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|Posted January 1, 2008|
|Penalty Could Exceed $900 for Refusing to Get Insurance Under Massachusetts Mandatory Healthcare Law|
|State healthcare levy could exceed $900|
By JEFFREY KRASNER
Penalties for Massachusetts residents who can afford health insurance but do not purchase it in 2008 could quadruple compared with the maximum penalty in 2007, according to draft regulations released by the Department of Revenue yesterday. more stories like this.
The maximum penalty for those who flout the law and do not buy health insurance would be $912 a year, compared to $219 in 2007.
The higher penalty is intended to get those who are on the fence to buy health insurance. For those wavering, it could make more sense to pay for insurance than to pay the penalty.
The proposed penalties also drive home the full impact of the health reform law's personal mandate principle. This approach makes buying health insurance a responsibility of all residents, similar to the way drivers are required to purchase auto insurance. The penalty was enacted to spur residents to purchase insurance rather than rely on the care hospitals are still required to provide to patients regardless of coverage or ability to pay.
"We have worked hard to craft these penalties in a manner that is straightforward and easy to understand," said revenue commissioner Henry Dormitzer in a statement. "We hope they will encourage people who can afford health insurance to buy it."
In a statement explaining the penalties, the revenue department said, "These penalties apply only to adults who are deemed able to afford health insurance."
Residents who cannot afford insurance, based on state standards, won't be penalized. Residents who face penalties can appeal.
Residents can comment on the proposed penalties until Jan. 15. The regulations will be finalized early this year. Residents won't face the proposed penalties until early 2009, when they file their tax returns for 2008.
The health reform law, signed by former governor Mitt Romney in April 2006, states that the penalty for 2007 would be the loss of an individual's personal income tax exemption. This will cost residents who didn't get coverage $219 when they file their 2007 state income tax return.
Under the law, penalties for 2008 and beyond would be tied to the lowest-cost option of insurance coverage. But it was up to the revenue department to determine the precise formula.
Under the formula issued yesterday, the amount an uninsured resident pays for 2008 varies by income and how long the resident goes without insurance. For instance, those 26 and younger who earn too much to qualify for low-cost insurance and who go the whole year without coverage would pay a $672 penalty. Those 27 and older would pay $912, the maximum. Those who have coverage for part of the year would pay a corresponding amount of the penalty.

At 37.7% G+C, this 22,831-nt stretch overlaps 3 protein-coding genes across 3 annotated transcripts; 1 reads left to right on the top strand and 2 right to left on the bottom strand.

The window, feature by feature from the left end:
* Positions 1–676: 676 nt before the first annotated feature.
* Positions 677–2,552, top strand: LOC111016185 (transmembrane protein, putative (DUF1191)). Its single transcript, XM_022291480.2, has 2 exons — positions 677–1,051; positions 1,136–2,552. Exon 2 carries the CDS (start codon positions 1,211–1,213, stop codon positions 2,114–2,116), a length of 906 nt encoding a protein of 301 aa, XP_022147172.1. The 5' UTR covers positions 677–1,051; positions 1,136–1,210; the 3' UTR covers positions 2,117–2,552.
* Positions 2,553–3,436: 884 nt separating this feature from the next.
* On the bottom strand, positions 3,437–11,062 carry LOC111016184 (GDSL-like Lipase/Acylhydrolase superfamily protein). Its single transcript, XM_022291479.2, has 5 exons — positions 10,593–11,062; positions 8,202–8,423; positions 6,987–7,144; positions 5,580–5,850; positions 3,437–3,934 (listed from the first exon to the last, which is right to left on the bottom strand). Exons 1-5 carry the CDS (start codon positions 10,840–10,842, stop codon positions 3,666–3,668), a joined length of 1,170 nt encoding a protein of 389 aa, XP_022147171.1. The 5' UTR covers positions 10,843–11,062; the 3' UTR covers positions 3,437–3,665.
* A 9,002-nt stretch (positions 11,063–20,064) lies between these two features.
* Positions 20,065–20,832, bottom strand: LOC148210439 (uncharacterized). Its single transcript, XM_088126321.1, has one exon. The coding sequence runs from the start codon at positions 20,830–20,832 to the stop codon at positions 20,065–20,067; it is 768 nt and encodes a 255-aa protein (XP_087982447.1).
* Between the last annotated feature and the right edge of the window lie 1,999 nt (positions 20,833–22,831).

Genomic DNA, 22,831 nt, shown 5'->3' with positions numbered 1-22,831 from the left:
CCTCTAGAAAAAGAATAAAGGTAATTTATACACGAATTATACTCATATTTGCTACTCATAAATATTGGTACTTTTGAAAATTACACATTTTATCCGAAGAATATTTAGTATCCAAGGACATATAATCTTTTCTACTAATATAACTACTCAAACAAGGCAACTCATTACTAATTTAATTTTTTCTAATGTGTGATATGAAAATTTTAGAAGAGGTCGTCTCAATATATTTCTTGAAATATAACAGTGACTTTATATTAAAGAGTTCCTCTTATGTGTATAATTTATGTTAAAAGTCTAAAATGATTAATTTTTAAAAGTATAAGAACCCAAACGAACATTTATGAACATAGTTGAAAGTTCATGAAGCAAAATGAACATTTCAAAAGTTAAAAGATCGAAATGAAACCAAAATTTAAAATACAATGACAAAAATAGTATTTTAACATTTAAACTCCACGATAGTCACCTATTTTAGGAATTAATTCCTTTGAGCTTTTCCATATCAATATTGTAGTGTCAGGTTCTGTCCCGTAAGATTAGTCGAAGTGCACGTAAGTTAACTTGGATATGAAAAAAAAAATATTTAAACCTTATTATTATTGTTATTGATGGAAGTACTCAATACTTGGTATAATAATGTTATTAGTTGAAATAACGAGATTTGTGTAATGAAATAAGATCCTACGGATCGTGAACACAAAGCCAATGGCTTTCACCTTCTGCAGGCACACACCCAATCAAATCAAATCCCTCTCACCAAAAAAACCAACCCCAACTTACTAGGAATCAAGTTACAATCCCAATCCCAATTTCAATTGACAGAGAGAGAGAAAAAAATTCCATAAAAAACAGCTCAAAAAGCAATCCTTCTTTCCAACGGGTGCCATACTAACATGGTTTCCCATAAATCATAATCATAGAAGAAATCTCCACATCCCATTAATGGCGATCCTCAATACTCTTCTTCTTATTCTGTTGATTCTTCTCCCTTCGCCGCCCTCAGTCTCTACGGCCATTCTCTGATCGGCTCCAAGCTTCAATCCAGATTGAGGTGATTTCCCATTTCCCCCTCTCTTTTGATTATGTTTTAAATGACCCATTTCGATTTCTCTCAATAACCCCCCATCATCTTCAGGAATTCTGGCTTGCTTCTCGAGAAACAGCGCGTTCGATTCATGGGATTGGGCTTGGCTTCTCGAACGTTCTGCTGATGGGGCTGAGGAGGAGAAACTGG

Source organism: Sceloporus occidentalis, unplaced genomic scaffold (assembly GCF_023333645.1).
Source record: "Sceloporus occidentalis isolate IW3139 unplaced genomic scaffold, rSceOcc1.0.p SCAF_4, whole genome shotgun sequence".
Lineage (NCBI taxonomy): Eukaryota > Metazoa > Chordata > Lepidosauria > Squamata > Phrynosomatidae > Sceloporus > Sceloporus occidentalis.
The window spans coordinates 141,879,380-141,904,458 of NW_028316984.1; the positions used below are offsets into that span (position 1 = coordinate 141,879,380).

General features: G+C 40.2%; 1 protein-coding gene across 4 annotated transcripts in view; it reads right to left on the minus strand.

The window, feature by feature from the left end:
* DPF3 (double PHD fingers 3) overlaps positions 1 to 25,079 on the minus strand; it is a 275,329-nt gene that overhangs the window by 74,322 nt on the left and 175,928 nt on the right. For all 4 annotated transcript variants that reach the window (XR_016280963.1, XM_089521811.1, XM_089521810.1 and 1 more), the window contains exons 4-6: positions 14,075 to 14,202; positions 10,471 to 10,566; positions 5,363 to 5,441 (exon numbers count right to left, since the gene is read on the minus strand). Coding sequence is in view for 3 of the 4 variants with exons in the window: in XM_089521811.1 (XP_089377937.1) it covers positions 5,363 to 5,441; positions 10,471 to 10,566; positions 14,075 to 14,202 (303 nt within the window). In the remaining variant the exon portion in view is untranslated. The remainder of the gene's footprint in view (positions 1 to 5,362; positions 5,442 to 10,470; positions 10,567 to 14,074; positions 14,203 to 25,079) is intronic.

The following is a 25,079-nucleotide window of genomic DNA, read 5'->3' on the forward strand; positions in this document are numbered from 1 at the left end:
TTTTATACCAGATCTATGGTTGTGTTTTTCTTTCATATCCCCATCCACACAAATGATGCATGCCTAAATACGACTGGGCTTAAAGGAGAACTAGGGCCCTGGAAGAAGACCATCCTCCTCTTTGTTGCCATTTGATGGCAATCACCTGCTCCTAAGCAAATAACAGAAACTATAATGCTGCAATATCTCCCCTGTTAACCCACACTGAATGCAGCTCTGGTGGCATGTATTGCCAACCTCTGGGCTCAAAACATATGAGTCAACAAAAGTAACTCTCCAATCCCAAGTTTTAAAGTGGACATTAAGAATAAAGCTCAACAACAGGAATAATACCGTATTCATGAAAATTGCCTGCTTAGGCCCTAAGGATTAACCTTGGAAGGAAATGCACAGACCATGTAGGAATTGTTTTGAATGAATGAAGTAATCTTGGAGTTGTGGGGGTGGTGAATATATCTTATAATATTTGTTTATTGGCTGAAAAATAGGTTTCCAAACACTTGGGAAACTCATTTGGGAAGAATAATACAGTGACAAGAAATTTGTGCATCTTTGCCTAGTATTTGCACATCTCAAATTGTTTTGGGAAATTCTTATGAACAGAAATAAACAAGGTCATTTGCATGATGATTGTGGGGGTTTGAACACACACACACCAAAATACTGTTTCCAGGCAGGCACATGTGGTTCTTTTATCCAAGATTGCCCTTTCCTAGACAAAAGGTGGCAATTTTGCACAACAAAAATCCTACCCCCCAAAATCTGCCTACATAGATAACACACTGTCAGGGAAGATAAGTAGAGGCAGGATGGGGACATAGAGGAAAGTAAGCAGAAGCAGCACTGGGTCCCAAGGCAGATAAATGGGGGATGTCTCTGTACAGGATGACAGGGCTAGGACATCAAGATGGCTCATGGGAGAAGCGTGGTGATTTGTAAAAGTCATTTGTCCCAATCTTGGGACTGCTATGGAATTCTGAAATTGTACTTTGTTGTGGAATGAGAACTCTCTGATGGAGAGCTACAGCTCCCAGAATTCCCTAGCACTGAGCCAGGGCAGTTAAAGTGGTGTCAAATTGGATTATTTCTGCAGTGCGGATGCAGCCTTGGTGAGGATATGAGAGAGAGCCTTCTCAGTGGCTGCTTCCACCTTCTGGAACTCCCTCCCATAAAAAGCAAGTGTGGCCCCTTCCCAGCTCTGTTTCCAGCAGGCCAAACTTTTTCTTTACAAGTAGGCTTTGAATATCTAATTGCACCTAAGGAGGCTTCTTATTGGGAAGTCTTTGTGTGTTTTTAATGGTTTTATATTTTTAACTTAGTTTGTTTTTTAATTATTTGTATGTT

In addition, those who earn less than 150 percent of the federal poverty level, or $15,324 for an individual, won't face penalty.
The fees are based on half the cost of the least expensive insurance plan available to each resident but are capped to avoid excessive fees. Thus, a 60-year-old resident of Boston, who would pay more than $4,600 a year for health insurance provided by the state, could have been hit with a $2,300 penalty. But the maximum possible penalty is $912 for all residents. The draft regulations are available at the revenue department's website at mass.gov/dor.
It is still unknown how many residents will have to pay the $219 penalty for 2007, according to the Department of Revenue and the Massachusetts Health Insurance Connector Authority, which administers the new law. A spokesman for the Department of Revenue, said it would measure how many pay the penalty when 2007 tax returns are filed this spring.
The connector authority has said that about 290,000 residents have signed up for health insurance since the personal mandate went into effect July 1. That includes 160,000 residents who qualify for subsidized coverage, 70,000 who qualify for Medicaid, the government health plan for the poor, and 60,000 who purchased full-cost coverage through the state or their employers. The tally will be updated Jan. 10.
Before the health law was implemented, the state estimated that about 400,000 residents lacked health insurance while the US census estimated the number of uninsured was 657,000.
John E. McDonough, executive director of Health Care for All, an advocacy group that helped craft the health insurance law, said he was pleased with the proposed penalties.
The department "really listened, and we see a lot of our concerns reflected in this schedule," said McDonough. "It's fair, simple, and sensitive to the needs of residents."
Jeffrey Krasner can be reached at firstname.lastname@example.org .
© Copyright 2008 Globe Newspaper © 2008 NY Times Co. Reprinted from The Boston Globe of Tuesday, January 1, 2008.
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